Indiana Jones meets the Dragon Lady in this knockabout tale of rolling stone Dan Stark and his now-and-then, 20-year adventures with the evil, evil Chantal d`Auberon. It's 1972, and Stark's a reporter for the Florida Key Times who's sent out to interview Christine Terry, survivor of a Caribbean yacht wreck that left her husband dead and her drifting on a lifeboat for 19 days. But there were stolen emeralds aboard that yacht, she whispers to him, and together they slip off to retrieve them. Stark thinks it's all too easy, and he's right: Christine isn't Christine, of course, but Chantal, and abandoning Stark while she runs off with the swag is only Act One of a long- running matinee serial. Years pass before Stark, disguised as a coke dealer, gets his chance for revenge. And no sooner has he gotten it than Chantal's after him again, nearly killing him before getting sent up on drug charges that leave her in prison for more short years (a few paragraphs) before she's ready for still another crack at Stark, now run through a successful business and ripe for further treachery. A stint as a beach bum, a new career as a campground owner and sometime author—Chantal (next seen as the Comtesse de Villiers, the queen bee of Puerto Vallarta) can ruin Stark and leave him for dead, but she can't leave any marks; and in the meantime (by now it's 1990), he's made contact with Chantal's daughter Gabrielle, who may or may not be his daughter too. Following in the footsteps of James M. Cain but without Cain's bile, Faust (In the Forest of the Night, 1993) makes Stark's whole life a pleasant afternoon at the Bijou. As for Chantal, ``she was a viper.'' ($75,000 ad/promo)

Pub Date: April 14, 1994

ISBN: 0-312-85164-2

Page Count: 320

Publisher: Forge

Review Posted Online: May 20, 2010

Kirkus Reviews Issue: March 1, 1994

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An enjoyable, cozy novel that touches on tough topics.


A group of strangers who live near each other in London become fast friends after writing their deepest secrets in a shared notebook.

Julian Jessop, a septuagenarian artist, is bone-crushingly lonely when he starts “The Authenticity Project”—as he titles a slim green notebook—and begins its first handwritten entry questioning how well people know each other in his tiny corner of London. After 15 years on his own mourning the loss of his beloved wife, he begins the project with the aim that whoever finds the little volume when he leaves it in a cafe will share their true self with their own entry and then pass the volume on to a stranger. The second person to share their inner selves in the notebook’s pages is Monica, 37, owner of a failing cafe and a former corporate lawyer who desperately wants to have a baby. From there the story unfolds, as the volume travels to Thailand and back to London, seemingly destined to fall only into the hands of people—an alcoholic drug addict, an Australian tourist, a social media influencer/new mother, etc.—who already live clustered together geographically. This is a glossy tale where difficulties and addictions appear and are overcome, where lies are told and then forgiven, where love is sought and found, and where truths, once spoken, can set you free. Secondary characters, including an interracial gay couple, appear with their own nuanced parts in the story. The message is strong, urging readers to get off their smartphones and social media and live in the real, authentic world—no chain stores or brands allowed here—making friends and forming a real-life community and support network. And is that really a bad thing?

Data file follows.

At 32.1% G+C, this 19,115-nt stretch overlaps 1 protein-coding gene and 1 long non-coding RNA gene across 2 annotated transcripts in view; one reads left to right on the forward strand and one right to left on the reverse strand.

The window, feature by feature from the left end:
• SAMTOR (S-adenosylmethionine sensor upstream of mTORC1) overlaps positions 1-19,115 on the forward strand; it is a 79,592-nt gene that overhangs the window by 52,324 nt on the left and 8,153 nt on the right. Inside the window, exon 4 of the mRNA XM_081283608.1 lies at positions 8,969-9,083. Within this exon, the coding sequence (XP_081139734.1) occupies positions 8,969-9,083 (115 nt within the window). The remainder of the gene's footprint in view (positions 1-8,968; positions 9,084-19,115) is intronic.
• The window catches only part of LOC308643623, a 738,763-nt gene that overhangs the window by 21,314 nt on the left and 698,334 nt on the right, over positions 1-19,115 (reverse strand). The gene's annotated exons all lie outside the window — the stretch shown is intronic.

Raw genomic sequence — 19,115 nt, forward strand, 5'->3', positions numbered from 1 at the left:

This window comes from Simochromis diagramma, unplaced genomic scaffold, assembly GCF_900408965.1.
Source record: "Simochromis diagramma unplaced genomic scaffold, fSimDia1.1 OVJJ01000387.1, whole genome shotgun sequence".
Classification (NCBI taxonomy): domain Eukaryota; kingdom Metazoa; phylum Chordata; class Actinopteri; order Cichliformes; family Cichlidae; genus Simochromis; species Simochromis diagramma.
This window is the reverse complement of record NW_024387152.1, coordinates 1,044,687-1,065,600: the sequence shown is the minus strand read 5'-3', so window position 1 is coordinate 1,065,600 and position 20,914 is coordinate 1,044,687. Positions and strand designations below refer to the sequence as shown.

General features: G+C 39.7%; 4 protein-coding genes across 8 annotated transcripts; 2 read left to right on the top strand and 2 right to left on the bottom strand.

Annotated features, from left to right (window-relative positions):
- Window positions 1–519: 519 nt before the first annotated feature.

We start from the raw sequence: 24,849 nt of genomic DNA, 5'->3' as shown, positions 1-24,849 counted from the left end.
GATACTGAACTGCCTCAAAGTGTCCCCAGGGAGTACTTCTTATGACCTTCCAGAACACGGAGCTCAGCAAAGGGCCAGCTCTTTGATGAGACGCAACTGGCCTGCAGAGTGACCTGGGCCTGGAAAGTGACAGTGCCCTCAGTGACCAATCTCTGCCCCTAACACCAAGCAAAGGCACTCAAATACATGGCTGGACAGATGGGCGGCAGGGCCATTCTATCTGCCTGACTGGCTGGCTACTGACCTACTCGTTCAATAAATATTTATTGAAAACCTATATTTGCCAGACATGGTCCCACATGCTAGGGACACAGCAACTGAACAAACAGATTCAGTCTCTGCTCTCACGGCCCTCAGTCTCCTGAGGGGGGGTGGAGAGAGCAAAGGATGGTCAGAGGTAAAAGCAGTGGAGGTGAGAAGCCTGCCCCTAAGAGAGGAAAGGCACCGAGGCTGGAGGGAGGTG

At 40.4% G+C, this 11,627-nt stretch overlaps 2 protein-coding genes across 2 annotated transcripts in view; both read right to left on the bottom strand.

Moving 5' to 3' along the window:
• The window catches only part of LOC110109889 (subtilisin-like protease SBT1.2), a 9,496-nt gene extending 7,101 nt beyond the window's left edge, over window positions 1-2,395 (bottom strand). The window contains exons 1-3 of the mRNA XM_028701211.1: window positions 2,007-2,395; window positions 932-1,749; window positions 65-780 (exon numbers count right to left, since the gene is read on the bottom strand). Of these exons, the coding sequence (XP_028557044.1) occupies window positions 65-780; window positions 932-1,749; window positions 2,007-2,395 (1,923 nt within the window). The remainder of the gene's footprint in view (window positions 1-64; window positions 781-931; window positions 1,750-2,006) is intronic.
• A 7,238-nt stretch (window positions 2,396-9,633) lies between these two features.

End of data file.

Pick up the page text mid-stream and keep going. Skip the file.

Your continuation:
An enjoyable, cozy novel that touches on tough topics.

Pub Date: Feb. 4, 2020

ISBN: 978-1-9848-7861-8

Page Count: 368

Publisher: Pamela Dorman/Viking

Review Posted Online: Oct. 27, 2019

Kirkus Reviews Issue: Nov. 15, 2019

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A strict report, worthy of sympathy.


A violent surfacing of adolescence (which has little in common with Tarkington's earlier, broadly comic, Seventeen) has a compulsive impact.

"Nobody big except me" is the dream world of Holden Caulfield and his first person story is down to the basic, drab English of the pre-collegiate. For Holden is now being bounced from fancy prep, and, after a vicious evening with hall- and roommates, heads for New York to try to keep his latest failure from his parents. He tries to have a wild evening (all he does is pay the check), is terrorized by the hotel elevator man and his on-call whore, has a date with a girl he likes—and hates, sees his 10 year old sister, Phoebe. He also visits a sympathetic English teacher after trying on a drunken session, and when he keeps his date with Phoebe, who turns up with her suitcase to join him on his flight, he heads home to a hospital siege. This is tender and true, and impossible, in its picture of the old hells of young boys, the lonesomeness and tentative attempts to be mature and secure, the awful block between youth and being grown-up, the fright and sickness that humans and their behavior cause the challenging, the dramatization of the big bang. It is a sorry little worm's view of the off-beat of adult pressure, of contemporary strictures and conformity, of sentiment….

A strict report, worthy of sympathy.

Pub Date: June 15, 1951

ISBN: 0316769177

Page Count: -

Publisher: Little, Brown

Review Posted Online: Nov. 2, 2011

Kirkus Reviews Issue: June 15, 1951

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